Trust is just the beginning
There’s a joke making the rounds about a balloonist who veers off course and gets lost out in the country, and finally spots a stranger in a field.
“Can you tell me where I am?” the balloonist asks.
“You’re in a balloon 30 feet over a field,” the stranger replies.
“You must be an accountant,” the balloonist says.
“I am,” the stranger says. “How did you know?”
The balloonist explains, “Because what you told me is technically correct but totally useless.”
There are versions where the accountant gets in a snappy reply about people being snarky with those who are only trying to help them with problems they created themselves, but the core of the joke is the balloonist’s assessment of the accountant (who sometimes appears, in yet other versions, as a mathematician, or occasionally an engineer).
That assessment brought to mind the accounting profession’s proud boast that its members are their clients’ most trusted advisors. I don’t doubt for a moment that this is true — there are plenty of surveys that prove it — but I do wonder sometimes how much it’s worth. Let’s start with the fact that the bar is pretty low. When it comes to client trust, accountants are competing with bankers, stock brokers, insurance agents and lawyers — hardly a crowd that inspires confidence. (And that’s without bringing in politicians, the media, big business and all the other sectors of society that have seen public trust in them crater over the past 20 or 30 years.) If you can’t win “Most Trusted” there, you should probably hang up your hat.
What’s more, what do accountants get in return for all that trust? Clients question your bills, leave you out of the loop, ignore your advice, and expect you to clean up their messes. They trust you to estimate their height off the ground and to reliably identify a field when you’re standing in one, but you’ll notice that the balloonist didn’t ask the accountant for a rope, or help getting down, or advice about not getting lost in the future.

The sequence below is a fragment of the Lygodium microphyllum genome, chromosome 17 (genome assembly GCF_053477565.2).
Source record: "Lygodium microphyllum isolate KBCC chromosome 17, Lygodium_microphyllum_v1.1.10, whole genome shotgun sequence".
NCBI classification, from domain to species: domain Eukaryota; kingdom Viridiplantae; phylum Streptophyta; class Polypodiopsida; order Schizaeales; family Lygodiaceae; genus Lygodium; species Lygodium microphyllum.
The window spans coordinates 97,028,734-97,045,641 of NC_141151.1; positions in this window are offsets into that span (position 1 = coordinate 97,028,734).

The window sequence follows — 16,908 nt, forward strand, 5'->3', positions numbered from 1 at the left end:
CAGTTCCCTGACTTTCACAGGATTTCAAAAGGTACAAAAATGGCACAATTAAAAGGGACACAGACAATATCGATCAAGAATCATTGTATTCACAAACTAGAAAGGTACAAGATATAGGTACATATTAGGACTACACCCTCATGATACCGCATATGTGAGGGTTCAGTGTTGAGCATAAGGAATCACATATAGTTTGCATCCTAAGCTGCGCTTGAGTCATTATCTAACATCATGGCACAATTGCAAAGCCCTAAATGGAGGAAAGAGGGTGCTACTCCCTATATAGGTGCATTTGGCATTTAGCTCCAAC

And that brings me to my main point, which is not that being the most trusted advisor isn’t worthwhile, or an admirable achievement — it is, and the accounting profession should be proud of it.
But it should only be the start.
That trust should be the foundation of a long, deep relationship, a partnership, where client confidence in their accountant meets forward-thinking advice based on business expertise, technical skills, sophisticated use of technology and data, and a constant desire to demonstrate value.
Trust and value are not synonymous, but nor are they incompatible, and a position of trust such as the one accountants already occupy is a perfect place to begin demonstrating how much more they can do. As it sees core services commoditized, the profession needs to create new services that clients want, rather than merely need, and that help them thrive, rather than merely avoid trouble. Delivering regulatory compliance is enough to engender trust, but it will not create the same perception of value as meaningful, actionable personal and business advice and proactive services.
That, then, is the challenge for the accounting profession: to stop settling for being the most trusted advisor, when they can use that as a springboard to being something else, something potentially much greater: the most valued advisor.